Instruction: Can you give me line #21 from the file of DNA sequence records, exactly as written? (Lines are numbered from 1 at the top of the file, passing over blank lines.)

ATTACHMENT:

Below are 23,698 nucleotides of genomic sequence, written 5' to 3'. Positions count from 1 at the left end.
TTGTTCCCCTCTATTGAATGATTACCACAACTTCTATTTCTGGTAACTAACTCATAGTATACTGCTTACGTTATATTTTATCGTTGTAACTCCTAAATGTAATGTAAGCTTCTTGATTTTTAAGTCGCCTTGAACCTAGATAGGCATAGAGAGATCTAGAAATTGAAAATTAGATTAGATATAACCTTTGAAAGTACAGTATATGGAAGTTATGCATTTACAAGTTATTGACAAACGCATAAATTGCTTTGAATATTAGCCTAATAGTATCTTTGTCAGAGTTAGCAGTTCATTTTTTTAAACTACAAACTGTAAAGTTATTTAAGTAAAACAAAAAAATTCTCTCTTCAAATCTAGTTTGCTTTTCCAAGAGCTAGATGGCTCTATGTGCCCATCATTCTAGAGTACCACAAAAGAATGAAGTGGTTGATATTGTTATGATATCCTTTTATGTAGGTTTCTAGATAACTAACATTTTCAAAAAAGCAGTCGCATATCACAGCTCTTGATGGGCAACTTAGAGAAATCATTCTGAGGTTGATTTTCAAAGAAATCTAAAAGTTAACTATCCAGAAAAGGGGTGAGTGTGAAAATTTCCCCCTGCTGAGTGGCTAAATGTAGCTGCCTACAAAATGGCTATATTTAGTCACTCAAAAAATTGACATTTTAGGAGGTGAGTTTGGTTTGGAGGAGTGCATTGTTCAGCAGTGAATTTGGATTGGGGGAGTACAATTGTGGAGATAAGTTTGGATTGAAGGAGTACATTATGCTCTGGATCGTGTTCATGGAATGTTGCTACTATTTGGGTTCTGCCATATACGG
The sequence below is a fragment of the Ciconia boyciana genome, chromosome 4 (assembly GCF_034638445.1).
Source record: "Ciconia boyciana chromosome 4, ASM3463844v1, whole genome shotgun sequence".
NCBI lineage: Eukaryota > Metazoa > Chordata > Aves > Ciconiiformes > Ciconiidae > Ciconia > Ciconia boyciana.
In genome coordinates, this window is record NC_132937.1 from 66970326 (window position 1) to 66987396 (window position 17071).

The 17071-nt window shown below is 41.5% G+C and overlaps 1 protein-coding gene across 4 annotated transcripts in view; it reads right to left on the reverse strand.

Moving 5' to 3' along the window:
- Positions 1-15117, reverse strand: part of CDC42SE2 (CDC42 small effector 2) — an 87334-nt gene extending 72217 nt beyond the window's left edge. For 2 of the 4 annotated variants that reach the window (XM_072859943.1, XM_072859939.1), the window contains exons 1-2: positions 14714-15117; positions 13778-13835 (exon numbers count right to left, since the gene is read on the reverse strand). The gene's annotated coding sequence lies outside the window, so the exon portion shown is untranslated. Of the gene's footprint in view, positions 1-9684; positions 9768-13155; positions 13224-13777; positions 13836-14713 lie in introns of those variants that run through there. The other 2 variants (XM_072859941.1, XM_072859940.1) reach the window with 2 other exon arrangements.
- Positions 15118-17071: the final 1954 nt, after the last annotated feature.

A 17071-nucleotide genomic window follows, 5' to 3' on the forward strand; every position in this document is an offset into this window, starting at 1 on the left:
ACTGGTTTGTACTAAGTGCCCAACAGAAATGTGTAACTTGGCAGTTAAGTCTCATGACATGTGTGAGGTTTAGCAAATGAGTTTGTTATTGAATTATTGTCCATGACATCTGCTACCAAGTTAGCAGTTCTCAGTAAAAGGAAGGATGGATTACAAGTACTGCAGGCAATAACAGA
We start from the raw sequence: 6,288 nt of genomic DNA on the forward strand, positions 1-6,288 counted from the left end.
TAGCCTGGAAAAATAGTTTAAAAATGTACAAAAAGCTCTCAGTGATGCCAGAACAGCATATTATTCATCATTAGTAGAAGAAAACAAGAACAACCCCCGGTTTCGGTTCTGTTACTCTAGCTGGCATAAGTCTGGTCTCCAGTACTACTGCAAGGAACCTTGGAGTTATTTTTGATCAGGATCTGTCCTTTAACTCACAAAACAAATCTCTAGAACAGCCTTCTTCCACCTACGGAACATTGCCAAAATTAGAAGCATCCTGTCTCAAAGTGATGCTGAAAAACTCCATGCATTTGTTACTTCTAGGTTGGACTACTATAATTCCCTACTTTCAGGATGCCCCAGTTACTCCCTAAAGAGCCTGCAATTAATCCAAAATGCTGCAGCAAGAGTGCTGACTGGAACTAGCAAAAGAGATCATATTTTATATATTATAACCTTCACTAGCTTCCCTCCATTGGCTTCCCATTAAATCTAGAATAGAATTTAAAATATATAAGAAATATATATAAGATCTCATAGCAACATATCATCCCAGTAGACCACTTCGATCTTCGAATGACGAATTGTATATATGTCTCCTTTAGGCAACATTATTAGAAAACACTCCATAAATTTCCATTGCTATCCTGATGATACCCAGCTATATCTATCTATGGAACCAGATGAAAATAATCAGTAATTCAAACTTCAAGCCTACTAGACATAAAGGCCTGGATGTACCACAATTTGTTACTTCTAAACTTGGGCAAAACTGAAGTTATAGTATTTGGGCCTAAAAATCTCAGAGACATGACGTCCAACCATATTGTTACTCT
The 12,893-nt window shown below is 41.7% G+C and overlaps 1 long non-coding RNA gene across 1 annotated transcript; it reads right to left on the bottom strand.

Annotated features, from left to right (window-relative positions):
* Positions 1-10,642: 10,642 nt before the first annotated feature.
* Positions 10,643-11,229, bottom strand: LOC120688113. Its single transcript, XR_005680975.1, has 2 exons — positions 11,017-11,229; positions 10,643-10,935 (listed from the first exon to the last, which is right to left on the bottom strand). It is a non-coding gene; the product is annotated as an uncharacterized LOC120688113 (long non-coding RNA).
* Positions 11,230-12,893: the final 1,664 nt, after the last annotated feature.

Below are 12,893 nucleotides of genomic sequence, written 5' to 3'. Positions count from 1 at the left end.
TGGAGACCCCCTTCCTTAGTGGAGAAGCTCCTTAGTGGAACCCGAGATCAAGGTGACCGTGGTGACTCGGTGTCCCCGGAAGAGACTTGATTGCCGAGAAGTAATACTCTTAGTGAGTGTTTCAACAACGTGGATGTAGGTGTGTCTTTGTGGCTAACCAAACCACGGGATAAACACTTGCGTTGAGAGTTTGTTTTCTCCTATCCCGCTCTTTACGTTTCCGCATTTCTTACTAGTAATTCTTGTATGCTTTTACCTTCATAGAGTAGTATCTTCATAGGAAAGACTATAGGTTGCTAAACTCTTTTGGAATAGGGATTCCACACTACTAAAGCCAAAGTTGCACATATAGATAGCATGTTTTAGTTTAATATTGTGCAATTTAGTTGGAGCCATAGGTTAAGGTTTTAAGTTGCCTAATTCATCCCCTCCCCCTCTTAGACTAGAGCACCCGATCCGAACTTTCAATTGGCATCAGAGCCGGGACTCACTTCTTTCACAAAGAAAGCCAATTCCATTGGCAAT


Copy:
TGGAGACCCCCTTCCTTAGTGGAGAAGCTCCTTAGTGGAACCCGAGATCAAGGTGACCGTGGTGACTCGGTGTCCCCGGAAGAGACTTGATTGCCGAGAAGTAATACTCTTAGTGAGTGTTTCAACAACGTGGATGTAGGTGTGTCTTTGTGGCTAACCAAACCACGGGATAAACACTTGCGTTGAGAGTTTGTTTTCTCCTATCCCGCTCTTTACGTTTCCGCATTTCTTACTAGTAATTCTTGTATGCTTTTACCTTCATAGAGTAGTATCTTCATAGGAAAGACTATAGGTTGCTAAACTCTTTTGGAATAGGGATTCCACACTACTAAAGCCAAAGTTGCACATATAGATAGCATGTTTTAGTTTAATATTGTGCAATTTAGTTGGAGCCATAGGTTAAGGTTTTAAGTTGCCTAATTCATCCCCTCCCCCTCTTAGACTAGAGCACCCGATCCGAACTTTCAATTGGCATCAGAGCCGGGACTCACTTCTTTCACAAAGAAAGCCAATTCCATTGGCAAT